Wednesday, December 14, 2011

African Stock Exchange Association meeting

The 15th African Stock Exchange Association meeting was this week in Morocco.

I am so sad to have missed it because I love to practice my very bad French!
I am madly seeking info on where the 16th Annual meeting will be in 2012.
I must attend that meeting if possible.

Tuesday, December 6, 2011

Inventive excavations

After many years of conducting and presenting my research, much to my Phd supervisors pain, I have encountered a grand variety of responses to it primarily, I believe, because I am American, white and a woman. (maybe also because I am middle-aged but I deny that!!) People have laughed, scoffed, stared and criticized. I, myself wonder about my place in research on Africa.

I remain outside the mainstream and it is sometimes a struggle to do so. What I mean is that I do not rely on World Bank data (if possible) to support my points. I work hard to find African data from reliable African sources that are outside the Development machinery. This can be very time consuming and difficult. What is exactly the point of repeating what the WB said in its 150 page document on the importance of WB policy regarding securities regulation in East Africa.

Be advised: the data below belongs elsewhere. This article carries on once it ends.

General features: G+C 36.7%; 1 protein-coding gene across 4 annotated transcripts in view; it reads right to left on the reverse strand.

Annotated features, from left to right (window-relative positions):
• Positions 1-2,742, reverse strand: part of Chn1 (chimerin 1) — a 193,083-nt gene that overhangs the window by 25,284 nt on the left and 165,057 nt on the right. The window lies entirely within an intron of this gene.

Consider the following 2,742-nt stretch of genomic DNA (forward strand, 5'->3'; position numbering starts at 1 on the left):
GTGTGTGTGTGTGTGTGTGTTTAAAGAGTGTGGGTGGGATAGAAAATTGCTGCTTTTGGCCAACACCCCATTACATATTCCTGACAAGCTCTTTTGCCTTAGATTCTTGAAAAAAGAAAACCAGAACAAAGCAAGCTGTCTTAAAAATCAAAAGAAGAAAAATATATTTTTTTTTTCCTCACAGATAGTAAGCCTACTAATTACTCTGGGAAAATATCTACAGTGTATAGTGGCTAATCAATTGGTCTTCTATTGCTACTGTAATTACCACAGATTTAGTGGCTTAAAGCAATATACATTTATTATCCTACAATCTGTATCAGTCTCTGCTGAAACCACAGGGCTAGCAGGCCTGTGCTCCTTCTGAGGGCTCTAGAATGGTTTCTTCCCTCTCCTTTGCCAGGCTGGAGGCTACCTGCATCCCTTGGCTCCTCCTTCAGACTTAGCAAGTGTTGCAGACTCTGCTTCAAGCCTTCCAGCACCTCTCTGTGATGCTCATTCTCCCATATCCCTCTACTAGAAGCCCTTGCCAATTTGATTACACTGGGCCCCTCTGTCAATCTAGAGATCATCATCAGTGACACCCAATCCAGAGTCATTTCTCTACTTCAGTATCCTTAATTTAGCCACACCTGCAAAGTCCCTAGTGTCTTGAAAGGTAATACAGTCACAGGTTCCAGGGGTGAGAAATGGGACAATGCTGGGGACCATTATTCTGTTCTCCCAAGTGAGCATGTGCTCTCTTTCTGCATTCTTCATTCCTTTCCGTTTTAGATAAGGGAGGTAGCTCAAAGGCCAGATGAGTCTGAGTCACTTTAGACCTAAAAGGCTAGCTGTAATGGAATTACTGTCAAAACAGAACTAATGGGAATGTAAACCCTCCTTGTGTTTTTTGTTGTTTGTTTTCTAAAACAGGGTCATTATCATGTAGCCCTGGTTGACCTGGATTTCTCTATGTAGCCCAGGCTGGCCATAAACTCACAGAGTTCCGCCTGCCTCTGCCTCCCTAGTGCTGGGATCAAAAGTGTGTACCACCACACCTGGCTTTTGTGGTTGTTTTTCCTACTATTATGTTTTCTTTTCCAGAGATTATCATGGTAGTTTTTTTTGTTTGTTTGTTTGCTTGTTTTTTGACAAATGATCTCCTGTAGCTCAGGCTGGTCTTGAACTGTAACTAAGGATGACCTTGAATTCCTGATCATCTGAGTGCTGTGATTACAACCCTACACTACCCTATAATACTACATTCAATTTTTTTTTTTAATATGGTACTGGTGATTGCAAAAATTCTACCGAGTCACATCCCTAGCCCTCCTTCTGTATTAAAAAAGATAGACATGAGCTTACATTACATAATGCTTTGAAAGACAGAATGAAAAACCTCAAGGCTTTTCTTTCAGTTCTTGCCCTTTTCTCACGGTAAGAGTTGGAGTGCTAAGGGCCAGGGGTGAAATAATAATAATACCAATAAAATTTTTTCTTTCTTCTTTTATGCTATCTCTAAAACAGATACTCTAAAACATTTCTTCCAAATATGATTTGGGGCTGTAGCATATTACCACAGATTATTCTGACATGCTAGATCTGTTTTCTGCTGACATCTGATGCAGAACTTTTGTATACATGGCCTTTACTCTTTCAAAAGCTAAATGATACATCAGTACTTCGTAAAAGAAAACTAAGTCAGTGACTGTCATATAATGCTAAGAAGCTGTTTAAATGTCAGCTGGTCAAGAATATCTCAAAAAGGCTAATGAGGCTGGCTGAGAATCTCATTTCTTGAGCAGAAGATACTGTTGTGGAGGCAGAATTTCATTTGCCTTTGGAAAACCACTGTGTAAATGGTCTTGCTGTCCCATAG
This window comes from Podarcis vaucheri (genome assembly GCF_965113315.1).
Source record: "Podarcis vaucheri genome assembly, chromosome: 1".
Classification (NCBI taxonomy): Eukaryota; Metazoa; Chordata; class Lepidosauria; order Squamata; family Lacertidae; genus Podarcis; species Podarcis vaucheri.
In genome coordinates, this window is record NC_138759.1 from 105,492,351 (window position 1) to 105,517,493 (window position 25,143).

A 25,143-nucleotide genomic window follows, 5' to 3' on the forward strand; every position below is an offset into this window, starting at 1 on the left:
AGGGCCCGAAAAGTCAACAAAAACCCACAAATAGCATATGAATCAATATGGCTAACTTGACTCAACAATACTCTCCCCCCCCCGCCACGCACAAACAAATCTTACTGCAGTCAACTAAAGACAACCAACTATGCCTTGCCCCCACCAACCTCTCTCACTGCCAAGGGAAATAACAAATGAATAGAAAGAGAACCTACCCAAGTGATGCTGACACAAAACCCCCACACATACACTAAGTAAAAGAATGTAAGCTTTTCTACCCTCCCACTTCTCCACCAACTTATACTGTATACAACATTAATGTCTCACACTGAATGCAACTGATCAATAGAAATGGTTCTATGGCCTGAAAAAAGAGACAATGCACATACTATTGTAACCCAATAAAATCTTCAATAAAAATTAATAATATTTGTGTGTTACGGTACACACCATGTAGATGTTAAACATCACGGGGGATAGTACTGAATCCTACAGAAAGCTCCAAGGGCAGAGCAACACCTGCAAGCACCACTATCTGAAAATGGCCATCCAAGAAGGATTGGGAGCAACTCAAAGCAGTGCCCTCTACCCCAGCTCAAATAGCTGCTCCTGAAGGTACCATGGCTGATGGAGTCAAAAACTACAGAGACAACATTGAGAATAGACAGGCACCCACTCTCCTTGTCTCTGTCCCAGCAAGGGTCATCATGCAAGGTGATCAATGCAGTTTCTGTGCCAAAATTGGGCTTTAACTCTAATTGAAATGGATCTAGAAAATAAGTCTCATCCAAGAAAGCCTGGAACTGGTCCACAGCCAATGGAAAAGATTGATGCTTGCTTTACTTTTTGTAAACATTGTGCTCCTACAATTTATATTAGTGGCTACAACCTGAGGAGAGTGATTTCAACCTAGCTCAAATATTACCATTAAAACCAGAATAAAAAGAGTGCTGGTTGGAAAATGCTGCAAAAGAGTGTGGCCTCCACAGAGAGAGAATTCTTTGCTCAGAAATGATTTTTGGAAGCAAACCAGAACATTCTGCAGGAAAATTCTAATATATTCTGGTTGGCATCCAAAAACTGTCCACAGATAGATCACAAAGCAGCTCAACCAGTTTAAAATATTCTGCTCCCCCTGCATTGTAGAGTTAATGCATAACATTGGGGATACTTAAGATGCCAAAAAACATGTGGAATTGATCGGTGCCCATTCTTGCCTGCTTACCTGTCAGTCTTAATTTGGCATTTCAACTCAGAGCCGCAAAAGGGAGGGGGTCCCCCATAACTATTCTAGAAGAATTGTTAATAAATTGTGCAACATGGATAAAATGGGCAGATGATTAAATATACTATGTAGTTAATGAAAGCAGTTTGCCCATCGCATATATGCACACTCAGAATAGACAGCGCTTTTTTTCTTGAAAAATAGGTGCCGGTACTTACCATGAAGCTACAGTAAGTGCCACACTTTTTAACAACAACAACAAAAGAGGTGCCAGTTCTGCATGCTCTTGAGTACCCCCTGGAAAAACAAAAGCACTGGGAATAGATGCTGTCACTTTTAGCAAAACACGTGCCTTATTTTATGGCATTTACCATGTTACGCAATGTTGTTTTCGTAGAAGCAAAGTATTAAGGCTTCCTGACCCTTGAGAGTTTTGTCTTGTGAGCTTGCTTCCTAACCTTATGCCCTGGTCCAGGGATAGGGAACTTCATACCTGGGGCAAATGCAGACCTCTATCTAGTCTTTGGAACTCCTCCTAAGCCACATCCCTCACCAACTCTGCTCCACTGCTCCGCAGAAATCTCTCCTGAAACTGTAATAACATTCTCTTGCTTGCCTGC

I also remain outside the mainstream because I have loved Stock Exchanges much longer than I have loved the law. I am having an affair with the law. This results in 'my skin in the game' being different when I conduct legal research. I do not have difficulty finding fault with the law-I enjoy that. However, I do struggle when I it is necessary to admit that exchanges cause harm. Sometimes I have to do that.

Ultimately, I am not wrapped up in the aid industry either. I like Bono and I give to my own African charities. (You KNOW who you ARE!!!) But that giving is not out of guilt and I never EVER wanted to work for the PEACE Corp....ever. I want to understand how we all get along, or don't, when we are all so different and that is ok according to Edward Said.

"We need a different and innovative paradigm for humanistic research. Scholars can be frankly engaged in the politics and interests of the present--with open eyes, rigorous analytical energy, and decently social values of those who are concerned with the survival neither of a disciplinary fiefdom or guild not a manipulative identity like 'India' or 'America,' but with the improvement and non-coercive enhancement of life in a community struggling to exist among other communities. One must not minimize the inventive excavations required in this work."

Said, Culture and Imperialism